Vatican: Pope Francis Lent 2022 Message

The Pontiff based his reflection on St. Paul’s exhortation to the Galatians. Francis warns against “the temptation is to close ourselves up in individualistic selfishness and to take refuge in indifference.”

Vatican City (25/02/2022 11:15 AM, Gaudium Press) On Thursday, 24, The Vatican released  Pope Francis’ message for Lent 2022. The reflection is based on a passage from St. Paul’s exhortation to the Galatians: “Let us not grow tired of doing good, for in due time we shall reap our harvest, if we do not give up. So then, while we have the opportunity, let us do good to all” (Gal 6, 9-10a).

Lent, a time to sow

Commenting on the Apostle’s passage about sowing and reaping, the Holy Father affirms that Lent is the proper time to sow. And he goes on to say that The first to sow is God himself, who with great generosity “continues to sow abundant seeds of goodness in our human family” (Fratelli Tutti, 54). This call to sow goodness should not be seen as a burden but a grace, whereby the Creator wishes us to be actively united with his own bountiful goodness.”

The Pontiff asks: “But what kind of harvest are we talking about? A first fruit of the goodness we sow appears in ourselves and our daily lives, even in our little acts of kindness. In God, no act of love, no matter how small, and no “generous effort” will ever be lost (cf. Evangelii Gaudium, 279).

And he emphasizes that we can only see a small part of the fruit of what we sow because, according to the Gospel proverb, ‘one sows, while another reaps’ (Jn 4:37) When we sow for the benefit of others, we share in God’s own benevolent love.”

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Sowing goodness for the benefit of others frees us from narrow self-interest, infuses our actions with gratuitousness, and makes us part of the magnificent horizon of God’s benevolent plan,” he emphasizes.

“Let us not grow tired of doing good”

Dealing with the second point of the Apostle’s expression, “Let us not grow tired of doing good,” the Pope warns that in face of the disillusionment of so many shattered dreams, “the temptation is to close ourselves up in individualistic selfishness and to take refuge in indifference. Yet God’ gives strength to the weary, he strengthens the powerless… Those who hope in the Lord will regain their strength’.”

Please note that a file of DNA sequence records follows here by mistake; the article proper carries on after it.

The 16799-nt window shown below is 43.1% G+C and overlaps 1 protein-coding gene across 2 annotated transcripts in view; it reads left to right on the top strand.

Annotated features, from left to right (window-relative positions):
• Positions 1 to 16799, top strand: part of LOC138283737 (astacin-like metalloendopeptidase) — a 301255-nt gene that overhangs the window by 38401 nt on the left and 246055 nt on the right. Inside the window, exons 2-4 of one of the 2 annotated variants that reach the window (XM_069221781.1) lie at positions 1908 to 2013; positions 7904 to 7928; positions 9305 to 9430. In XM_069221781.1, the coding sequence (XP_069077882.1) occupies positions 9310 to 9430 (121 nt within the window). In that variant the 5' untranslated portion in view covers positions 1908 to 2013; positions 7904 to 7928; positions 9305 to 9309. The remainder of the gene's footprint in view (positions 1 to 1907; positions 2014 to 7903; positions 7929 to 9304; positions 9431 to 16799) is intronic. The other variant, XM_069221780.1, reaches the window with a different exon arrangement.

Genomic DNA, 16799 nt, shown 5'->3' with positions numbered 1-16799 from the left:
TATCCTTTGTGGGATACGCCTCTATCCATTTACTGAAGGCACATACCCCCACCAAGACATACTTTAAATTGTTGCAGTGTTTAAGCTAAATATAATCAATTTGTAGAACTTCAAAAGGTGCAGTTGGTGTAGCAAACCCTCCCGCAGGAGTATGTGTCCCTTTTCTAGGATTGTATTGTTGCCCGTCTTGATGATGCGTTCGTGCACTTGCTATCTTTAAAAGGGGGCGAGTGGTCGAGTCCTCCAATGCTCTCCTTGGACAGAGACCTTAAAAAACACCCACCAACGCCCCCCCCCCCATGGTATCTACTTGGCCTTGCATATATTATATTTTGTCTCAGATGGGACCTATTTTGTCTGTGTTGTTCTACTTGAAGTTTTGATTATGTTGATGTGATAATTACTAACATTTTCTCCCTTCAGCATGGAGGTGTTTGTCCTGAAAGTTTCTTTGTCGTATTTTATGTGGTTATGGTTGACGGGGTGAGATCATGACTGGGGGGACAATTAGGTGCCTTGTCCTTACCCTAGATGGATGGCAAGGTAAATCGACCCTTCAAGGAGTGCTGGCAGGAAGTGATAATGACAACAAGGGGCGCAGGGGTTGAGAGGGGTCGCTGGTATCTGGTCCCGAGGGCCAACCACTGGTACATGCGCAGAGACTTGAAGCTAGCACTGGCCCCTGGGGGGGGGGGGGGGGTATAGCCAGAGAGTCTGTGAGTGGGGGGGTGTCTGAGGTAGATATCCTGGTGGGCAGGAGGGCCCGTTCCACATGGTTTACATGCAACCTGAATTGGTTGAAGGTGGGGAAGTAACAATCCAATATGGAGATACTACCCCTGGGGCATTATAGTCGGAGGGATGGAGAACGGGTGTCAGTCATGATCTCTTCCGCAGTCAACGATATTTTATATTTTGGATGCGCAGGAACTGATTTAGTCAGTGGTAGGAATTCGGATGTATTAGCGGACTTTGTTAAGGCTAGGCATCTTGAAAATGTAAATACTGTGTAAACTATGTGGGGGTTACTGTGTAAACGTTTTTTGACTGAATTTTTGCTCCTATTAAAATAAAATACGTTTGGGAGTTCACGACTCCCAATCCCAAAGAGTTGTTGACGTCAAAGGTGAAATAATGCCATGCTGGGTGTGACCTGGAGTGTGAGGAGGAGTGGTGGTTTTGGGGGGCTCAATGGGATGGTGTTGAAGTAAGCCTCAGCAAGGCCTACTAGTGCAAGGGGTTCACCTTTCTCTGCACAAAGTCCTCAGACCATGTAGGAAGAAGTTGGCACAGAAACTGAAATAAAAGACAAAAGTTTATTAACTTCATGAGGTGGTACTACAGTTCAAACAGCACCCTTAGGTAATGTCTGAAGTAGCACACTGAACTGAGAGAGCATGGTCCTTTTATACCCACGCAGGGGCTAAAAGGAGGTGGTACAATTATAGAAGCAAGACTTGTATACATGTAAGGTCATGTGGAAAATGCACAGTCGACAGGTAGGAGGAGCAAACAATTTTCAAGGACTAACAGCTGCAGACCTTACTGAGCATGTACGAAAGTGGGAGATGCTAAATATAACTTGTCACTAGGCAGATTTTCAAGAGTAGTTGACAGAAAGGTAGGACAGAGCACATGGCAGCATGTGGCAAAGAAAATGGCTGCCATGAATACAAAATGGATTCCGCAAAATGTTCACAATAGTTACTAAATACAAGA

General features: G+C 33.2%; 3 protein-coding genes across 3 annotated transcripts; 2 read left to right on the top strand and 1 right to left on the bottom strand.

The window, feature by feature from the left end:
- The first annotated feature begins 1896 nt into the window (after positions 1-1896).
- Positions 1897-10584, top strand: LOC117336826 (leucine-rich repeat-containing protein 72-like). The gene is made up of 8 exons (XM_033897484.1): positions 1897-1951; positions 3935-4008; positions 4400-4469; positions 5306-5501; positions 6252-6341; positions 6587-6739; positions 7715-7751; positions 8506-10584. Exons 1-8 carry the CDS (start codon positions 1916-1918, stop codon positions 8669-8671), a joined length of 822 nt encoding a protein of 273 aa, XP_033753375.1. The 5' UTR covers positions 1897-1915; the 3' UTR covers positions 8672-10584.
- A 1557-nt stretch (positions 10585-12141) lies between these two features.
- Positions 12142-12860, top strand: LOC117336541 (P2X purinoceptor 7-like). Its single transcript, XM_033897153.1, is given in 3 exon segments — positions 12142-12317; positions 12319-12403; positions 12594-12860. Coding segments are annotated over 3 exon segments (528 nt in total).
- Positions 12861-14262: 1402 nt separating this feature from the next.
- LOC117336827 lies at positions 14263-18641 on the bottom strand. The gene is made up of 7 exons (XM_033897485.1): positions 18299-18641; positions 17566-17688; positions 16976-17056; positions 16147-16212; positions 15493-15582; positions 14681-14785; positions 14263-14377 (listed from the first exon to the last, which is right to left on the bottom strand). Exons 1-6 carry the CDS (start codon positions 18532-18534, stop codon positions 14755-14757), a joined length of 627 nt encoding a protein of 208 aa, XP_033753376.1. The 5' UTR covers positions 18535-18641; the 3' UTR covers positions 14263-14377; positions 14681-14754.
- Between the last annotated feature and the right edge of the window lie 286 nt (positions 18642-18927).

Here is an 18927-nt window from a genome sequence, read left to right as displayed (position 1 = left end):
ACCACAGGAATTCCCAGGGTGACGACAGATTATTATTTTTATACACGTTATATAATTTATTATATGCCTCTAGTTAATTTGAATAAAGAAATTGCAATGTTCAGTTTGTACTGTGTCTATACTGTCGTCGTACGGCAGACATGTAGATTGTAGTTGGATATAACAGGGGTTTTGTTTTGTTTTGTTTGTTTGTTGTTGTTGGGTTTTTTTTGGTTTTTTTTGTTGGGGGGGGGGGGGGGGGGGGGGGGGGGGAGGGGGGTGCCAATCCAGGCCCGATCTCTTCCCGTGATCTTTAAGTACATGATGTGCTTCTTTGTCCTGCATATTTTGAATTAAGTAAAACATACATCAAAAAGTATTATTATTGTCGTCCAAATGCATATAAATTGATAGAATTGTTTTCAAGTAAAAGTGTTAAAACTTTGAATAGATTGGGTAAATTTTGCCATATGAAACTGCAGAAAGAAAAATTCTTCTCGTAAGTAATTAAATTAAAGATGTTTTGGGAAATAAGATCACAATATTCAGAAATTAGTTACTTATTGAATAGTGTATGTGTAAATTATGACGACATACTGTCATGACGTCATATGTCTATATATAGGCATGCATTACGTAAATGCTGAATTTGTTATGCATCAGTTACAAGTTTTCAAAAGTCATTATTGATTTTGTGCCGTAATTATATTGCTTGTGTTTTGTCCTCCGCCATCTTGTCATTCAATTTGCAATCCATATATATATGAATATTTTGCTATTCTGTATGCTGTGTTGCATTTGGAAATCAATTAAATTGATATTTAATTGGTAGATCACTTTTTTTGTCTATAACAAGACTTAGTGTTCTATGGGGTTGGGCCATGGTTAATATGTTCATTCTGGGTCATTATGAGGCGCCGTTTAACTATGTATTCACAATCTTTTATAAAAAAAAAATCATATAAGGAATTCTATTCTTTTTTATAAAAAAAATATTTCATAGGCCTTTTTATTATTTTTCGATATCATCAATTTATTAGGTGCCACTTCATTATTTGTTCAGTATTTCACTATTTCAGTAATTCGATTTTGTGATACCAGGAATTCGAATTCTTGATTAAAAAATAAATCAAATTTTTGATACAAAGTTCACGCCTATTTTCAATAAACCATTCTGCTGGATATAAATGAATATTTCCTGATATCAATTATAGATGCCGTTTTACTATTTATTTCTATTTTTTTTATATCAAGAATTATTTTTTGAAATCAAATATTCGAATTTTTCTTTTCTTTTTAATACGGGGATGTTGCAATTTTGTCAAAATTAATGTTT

For this reason, we cannot tire of praying, “We need to pray because we need God. Thinking that we need nothing other than ourselves is a dangerous illusion. If the pandemic has heightened the awareness of our own personal and social fragility, may this Lent allow us to experience the consolation provided by Faith in God, without whom we cannot stand firm (cf. Is 7:9). No one attains salvation alone, since we are all in the same boat, amid the storms of history; and certainly no one reaches salvation without God, for only the paschal mystery of Jesus Christ triumphs over the dark waters of death.”

Let us practice fasting and almsgiving

He then extends the invitation that through Lenten fasting, our spirit should be strengthened for the fight against sin. Let us not grow tired of asking for forgiveness in the Sacrament of Penance and Reconciliation, knowing that God never tires of forgiving,” he urged.

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The Pontiff also invited the faithful to practice almsgiving, giving joyfully through an operative charity towards their neighbour: Lent is a favourable time to seek out – and not to avoid – those in need; to reach out – and not to ignore – those who need a sympathetic ear and a good word; to visit – and not to abandon – those who are lonely.

Fasting prepares the ground, prayer waters it, charity fertilizes it

Finally, Francis addressed the third point of St. Paul’s words, “In due time we will reap, if we have not faded away.” Here he called for perseverance and Faith, pointing out that Lent reminds us that goodness, love, justice and solidarity must be conquered daily.

In this season of conversion, sustained by God’s grace and by the communion of the Church, let us not grow tired of doing good. The soil is prepared by fasting, watered by prayer and enriched by charity. Let us believe firmly that “if we do not give up, we shall reap our harvest in due time” and that, with the gift of perseverance, we shall obtain what was promised (cf. Heb 10:36), for our salvation and the salvation of others (cf. 1 Tim 4:16),” he concluded. (EPC)

Compiled by Gustavo Kralj

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